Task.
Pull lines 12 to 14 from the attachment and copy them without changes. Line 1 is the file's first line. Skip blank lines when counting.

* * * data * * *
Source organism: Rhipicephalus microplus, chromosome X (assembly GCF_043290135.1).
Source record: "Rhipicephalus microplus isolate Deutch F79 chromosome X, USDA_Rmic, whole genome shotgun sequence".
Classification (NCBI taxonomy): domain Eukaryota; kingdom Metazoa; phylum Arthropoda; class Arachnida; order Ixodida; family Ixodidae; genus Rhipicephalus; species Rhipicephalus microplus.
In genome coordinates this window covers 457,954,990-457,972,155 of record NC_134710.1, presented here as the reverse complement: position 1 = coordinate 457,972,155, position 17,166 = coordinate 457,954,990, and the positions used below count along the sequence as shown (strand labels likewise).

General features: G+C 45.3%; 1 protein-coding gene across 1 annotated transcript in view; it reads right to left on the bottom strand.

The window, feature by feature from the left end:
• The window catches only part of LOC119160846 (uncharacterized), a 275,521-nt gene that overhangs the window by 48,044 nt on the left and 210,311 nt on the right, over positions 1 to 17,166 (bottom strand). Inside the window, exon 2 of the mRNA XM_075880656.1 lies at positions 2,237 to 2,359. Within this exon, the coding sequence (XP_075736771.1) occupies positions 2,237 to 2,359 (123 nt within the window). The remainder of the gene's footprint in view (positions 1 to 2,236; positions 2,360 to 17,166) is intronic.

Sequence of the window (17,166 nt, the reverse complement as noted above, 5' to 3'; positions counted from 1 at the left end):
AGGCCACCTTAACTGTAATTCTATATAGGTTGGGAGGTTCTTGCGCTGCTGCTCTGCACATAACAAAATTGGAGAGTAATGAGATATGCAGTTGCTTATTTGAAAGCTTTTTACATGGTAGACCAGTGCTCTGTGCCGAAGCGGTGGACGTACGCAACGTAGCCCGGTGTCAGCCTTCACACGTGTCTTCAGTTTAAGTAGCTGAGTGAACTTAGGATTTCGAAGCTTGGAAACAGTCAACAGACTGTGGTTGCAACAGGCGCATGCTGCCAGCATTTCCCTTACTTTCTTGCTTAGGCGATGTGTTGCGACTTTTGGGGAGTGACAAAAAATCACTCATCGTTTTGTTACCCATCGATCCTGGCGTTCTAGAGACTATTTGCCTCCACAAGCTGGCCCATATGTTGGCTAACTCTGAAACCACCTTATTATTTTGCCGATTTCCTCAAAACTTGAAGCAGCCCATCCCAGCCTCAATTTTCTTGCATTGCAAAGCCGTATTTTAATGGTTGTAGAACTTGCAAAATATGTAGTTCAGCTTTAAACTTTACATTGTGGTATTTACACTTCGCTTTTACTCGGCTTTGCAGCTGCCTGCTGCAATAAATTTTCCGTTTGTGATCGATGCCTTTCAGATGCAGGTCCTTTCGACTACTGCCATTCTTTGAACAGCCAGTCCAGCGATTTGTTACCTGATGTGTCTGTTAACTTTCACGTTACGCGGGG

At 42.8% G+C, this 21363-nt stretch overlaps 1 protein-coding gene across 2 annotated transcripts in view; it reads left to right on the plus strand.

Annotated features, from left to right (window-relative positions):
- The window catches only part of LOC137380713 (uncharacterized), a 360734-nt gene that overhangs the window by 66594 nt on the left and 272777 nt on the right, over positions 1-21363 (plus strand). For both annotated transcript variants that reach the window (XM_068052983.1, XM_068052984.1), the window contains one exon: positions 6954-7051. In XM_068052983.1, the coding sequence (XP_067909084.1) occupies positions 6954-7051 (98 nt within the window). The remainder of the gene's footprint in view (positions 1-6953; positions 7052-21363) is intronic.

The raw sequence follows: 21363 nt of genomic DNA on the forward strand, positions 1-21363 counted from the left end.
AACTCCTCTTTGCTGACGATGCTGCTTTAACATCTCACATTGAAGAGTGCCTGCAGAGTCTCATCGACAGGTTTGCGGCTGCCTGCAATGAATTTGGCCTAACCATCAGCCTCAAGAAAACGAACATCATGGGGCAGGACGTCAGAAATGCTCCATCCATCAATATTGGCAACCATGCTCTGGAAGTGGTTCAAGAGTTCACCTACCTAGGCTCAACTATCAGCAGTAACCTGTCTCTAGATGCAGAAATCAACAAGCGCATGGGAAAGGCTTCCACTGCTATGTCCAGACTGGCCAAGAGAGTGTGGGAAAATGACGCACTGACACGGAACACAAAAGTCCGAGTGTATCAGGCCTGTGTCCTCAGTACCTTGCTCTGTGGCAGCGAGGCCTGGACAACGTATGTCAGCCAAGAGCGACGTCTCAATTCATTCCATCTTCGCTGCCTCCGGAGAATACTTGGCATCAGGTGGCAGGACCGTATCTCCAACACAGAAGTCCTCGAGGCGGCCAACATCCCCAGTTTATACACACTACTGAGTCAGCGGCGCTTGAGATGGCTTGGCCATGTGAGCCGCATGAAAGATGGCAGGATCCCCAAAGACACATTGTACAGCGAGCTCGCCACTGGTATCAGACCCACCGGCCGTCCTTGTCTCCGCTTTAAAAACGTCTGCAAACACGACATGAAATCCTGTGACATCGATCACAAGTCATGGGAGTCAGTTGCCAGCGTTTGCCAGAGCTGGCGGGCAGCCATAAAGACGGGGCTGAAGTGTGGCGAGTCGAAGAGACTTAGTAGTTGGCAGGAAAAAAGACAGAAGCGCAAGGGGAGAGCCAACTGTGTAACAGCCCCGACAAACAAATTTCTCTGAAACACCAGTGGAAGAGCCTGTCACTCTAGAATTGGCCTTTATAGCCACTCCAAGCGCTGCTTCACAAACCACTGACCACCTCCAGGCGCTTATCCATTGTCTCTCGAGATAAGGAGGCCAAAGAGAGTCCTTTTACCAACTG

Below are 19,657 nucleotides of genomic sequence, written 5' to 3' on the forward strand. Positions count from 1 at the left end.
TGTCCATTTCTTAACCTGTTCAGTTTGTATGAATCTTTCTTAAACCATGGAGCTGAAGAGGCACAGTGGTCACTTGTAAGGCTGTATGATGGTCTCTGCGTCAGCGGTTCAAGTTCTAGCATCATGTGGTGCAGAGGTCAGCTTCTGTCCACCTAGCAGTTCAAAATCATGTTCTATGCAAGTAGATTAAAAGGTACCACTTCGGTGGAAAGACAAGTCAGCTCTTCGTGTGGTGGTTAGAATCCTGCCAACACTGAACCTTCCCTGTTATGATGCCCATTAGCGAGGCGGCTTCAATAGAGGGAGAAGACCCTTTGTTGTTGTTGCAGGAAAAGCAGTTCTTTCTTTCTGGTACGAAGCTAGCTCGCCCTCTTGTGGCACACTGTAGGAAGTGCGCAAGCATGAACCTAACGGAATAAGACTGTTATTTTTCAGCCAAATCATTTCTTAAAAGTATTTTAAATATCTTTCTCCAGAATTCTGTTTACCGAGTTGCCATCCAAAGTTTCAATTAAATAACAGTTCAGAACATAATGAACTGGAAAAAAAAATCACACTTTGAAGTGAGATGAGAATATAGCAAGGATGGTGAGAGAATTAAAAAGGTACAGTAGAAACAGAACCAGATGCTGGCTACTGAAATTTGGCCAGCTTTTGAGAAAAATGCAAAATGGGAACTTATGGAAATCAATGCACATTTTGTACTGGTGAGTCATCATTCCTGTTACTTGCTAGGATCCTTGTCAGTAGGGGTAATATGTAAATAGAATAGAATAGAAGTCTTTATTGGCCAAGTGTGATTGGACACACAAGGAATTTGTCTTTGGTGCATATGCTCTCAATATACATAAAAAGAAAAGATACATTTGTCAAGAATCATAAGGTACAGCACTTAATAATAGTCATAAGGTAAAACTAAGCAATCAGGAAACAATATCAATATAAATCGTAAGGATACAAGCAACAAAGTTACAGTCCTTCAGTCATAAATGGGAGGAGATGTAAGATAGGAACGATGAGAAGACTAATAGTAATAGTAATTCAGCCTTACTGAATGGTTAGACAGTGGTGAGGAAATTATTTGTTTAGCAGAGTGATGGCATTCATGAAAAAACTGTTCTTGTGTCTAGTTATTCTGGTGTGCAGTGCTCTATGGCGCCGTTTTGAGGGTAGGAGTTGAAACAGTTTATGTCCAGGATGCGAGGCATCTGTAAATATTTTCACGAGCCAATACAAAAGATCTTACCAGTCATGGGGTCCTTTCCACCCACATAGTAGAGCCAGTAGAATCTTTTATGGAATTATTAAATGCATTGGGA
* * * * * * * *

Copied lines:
- The window catches only part of LOC137380713 (uncharacterized), a 360734-nt gene that overhangs the window by 66594 nt on the left and 272777 nt on the right, over positions 1-21363 (plus strand). For both annotated transcript variants that reach the window (XM_068052983.1, XM_068052984.1), the window contains one exon: positions 6954-7051. In XM_068052983.1, the coding sequence (XP_067909084.1) occupies positions 6954-7051 (98 nt within the window). The remainder of the gene's footprint in view (positions 1-6953; positions 7052-21363) is intronic.

The raw sequence follows: 21363 nt of genomic DNA on the forward strand, positions 1-21363 counted from the left end.
AACTCCTCTTTGCTGACGATGCTGCTTTAACATCTCACATTGAAGAGTGCCTGCAGAGTCTCATCGACAGGTTTGCGGCTGCCTGCAATGAATTTGGCCTAACCATCAGCCTCAAGAAAACGAACATCATGGGGCAGGACGTCAGAAATGCTCCATCCATCAATATTGGCAACCATGCTCTGGAAGTGGTTCAAGAGTTCACCTACCTAGGCTCAACTATCAGCAGTAACCTGTCTCTAGATGCAGAAATCAACAAGCGCATGGGAAAGGCTTCCACTGCTATGTCCAGACTGGCCAAGAGAGTGTGGGAAAATGACGCACTGACACGGAACACAAAAGTCCGAGTGTATCAGGCCTGTGTCCTCAGTACCTTGCTCTGTGGCAGCGAGGCCTGGACAACGTATGTCAGCCAAGAGCGACGTCTCAATTCATTCCATCTTCGCTGCCTCCGGAGAATACTTGGCATCAGGTGGCAGGACCGTATCTCCAACACAGAAGTCCTCGAGGCGGCCAACATCCCCAGTTTATACACACTACTGAGTCAGCGGCGCTTGAGATGGCTTGGCCATGTGAGCCGCATGAAAGATGGCAGGATCCCCAAAGACACATTGTACAGCGAGCTCGCCACTGGTATCAGACCCACCGGCCGTCCTTGTCTCCGCTTTAAAAACGTCTGCAAACACGACATGAAATCCTGTGACATCGATCACAAGTCATGGGAGTCAGTTGCCAGCGTTTGCCAGAGCTGGCGGGCAGCCATAAAGACGGGGCTGAAGTGTGGCGAGTCGAAGAGACTTAGTAGTTGGCAGGAAAAAAGACAGAAGCGCAAGGGGAGAGCCAACTGTGTAACAGCCCCGACAAACAAATTTCTCTGAAACACCAGTGGAAGAGCCTGTCACTCTAGAATTGGCCTTTATAGCCACTCCAAGCGCTGCTTCACAAACCACTGACCACCTCCAGGCGCTTATCCATTGTCTCTCGAGATAAGGAGGCCAAAGAGAGTCCTTTTACCAACTG